Fixed income opportunities and threats for insurers in a rapidly changing world

By 6 minute read

The outbreak of the coronavirus across the world has sent financial markets into shock. This article provides an update on how recent market turmoil has impacted fixed income assets, the core holdings for most insurers.

In general we maintain a cautious stance in the short term, since it is unclear at this moment how long the current health crisis will last. At the same time, overall yields have increased markedly as a result of the sharp move wider in credit spreads. This is especially evident in high yield bonds. With central banks and governments having taken unprecedented measures to support the economy, we think it is likely that rates on cash are anchored at very low levels for the foreseeable future. Credit spreads are now discounting a material global economic slowdown. Whilst this now appears inevitable, we expect this to be transitory, and the impact on credits to be manageable.

A rapidly changing world

The financial markets were slow to react when the initial outbreak emerged in Wuhan in January. This was perhaps due to past experiences with less transmissible coronaviruses such as SARS and MERS. However, since it has become clear that this coronavirus is more contagious and is unlikely to be contained, markets have been swift to fall, pricing in severe disruption to the world economy. See Figure 1 below for an illustration.

Performance per asset class

Figure 1: Development of different asset classes before and during the corona crisis (31-12-2019 = 100). Source: Aegon Asset Management.

Figure 2 shows the gross yield versus the SCR for spread risk for a range of fixed income asset classes on 31 March 2020, compared to 31 January 2020 when the WHO declared coronavirus a global emergency and the first cases outside China were reported.

Fixed income assets: Gross yield vs. SCR as of 31-Jan-2020

Fixed income assets: Gross yield vs. SCR as of 31-Mar-2020

Figure 2: Fixed income assets: Gross yield vs. SCR. Source: Bloomberg, Aegon Asset Management, La Banque Postale Asset Management. January 31, 2020 & March 31, 2020. The bullets in the chart are for illustrative purposes and do not represent exact calculations. Also, the graph does not take the capital charge for interest rate risk into account.1

Opportunities and threats

Central banks and governments have reacted swiftly and decisively to support the economy, however, the success at a local corporate level is as yet uncertain. The charts illustrate the increase in yields witnessed over recent weeks for fixed income assets in response to this global market uncertainty. This change has been particularly evident with liquid fixed income assets and is particularly pronounced at the short-end of the curve and with high yield bonds.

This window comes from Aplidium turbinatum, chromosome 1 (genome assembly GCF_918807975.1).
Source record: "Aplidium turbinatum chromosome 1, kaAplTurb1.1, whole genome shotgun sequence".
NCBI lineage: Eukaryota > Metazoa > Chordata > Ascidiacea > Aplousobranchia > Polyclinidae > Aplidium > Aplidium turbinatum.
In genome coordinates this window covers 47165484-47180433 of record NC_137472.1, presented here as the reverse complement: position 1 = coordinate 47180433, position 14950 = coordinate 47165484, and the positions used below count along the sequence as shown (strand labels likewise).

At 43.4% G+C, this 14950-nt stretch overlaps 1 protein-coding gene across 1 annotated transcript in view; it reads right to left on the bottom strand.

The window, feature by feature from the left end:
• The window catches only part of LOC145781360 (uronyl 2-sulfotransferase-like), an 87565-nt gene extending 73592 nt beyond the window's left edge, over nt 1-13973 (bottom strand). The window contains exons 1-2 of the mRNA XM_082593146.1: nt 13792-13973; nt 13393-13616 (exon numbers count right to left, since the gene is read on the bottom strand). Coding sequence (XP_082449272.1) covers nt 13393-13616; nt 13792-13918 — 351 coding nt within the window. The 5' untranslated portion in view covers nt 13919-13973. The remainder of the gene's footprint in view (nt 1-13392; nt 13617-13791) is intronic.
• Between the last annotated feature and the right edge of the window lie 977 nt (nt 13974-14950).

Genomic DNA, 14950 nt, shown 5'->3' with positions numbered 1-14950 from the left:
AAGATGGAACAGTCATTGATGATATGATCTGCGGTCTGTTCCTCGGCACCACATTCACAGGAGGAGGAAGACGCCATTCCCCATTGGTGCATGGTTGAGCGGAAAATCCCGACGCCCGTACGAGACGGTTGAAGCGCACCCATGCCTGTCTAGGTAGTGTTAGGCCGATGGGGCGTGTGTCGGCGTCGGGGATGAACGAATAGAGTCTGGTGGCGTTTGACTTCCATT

As at close on 31 March, the yield on euro investment grade corporate bonds and global high yield bonds were 2.1% and 6.8% respectively, around 1.6% and 3.9% higher than at 31 January. The yield on short-dated corporate bonds and short-dated high yield bonds were 2.0% and 6.6% respectively, around 2.7% and 4.7% higher than 31 January.
Whilst yield has increased materially, it is important to note that liquidity within traditional liquid fixed income markets has reduced considerably. At the same time, default and downgrade risk has increased. The ability to manage these risks will be key. If managed well, credit markets could provide insurers with a very attractive pull to par and return on capital.

Conclusion

Recent market turmoil could represent an opportune time for insurers to phase in an increased allocation to credit, especially at the short-end or indeed high yield if capital budgets and risk appetite permits. There is no doubt, however, that default and downgrade risk has increased materially whilst liquidity has fallen. An asset manager that can help you navigate these risks going forward is essential if the attractive yields and return on capital currently available are to be fully achieved.

1 Sovereign bonds are Core Eurozone bonds (rating of AA- or better). European Sovereign Bonds and Corporates EUR have ratings of BBB- or better. Gov. Guaranteed Loans have a similar rating as core Eurozone bonds. Private placements are assumed to have a spread of 75 bps over corporate bonds. US Short duration focuses on the 1-3 year BB-B index. with a correction for currency hedging. US High Yield primarily invests in US high yield bonds, but may include opportunistic allocations to investment grade bonds, bank loans, emerging market bonds, and cash / cash equivalents. Infrastructure Loans are represented by the target portfolio (target return of 200 bps over Euribor -equivalent to BBB loans-, estimated weighted average life of 10-12 years). Emerging market debt (EMD) invests in fixed income securities in US Dollars issued by entities in emerging markets. Short-dated investment grade bond proxy taken as ICE BoA 1-5 year global large cap corporate index. Money market EUR has a weighted average remaining time to maturity of up to one year. Dutch mortgages represents a large mortgage pool with an internal rating of AA and a focus on long fixed-term mortgages (the duration is about 8.5 years).

Gerard Moerman

About Gerard Moerman

Head of Fiduciary Services & Investment Solutions

Russell Baird

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Investment Solutions Consultant

David van Bragt

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Investment Solutions Consultant

Daniel Torres

About Daniel Torres

Investment Solutions Consultant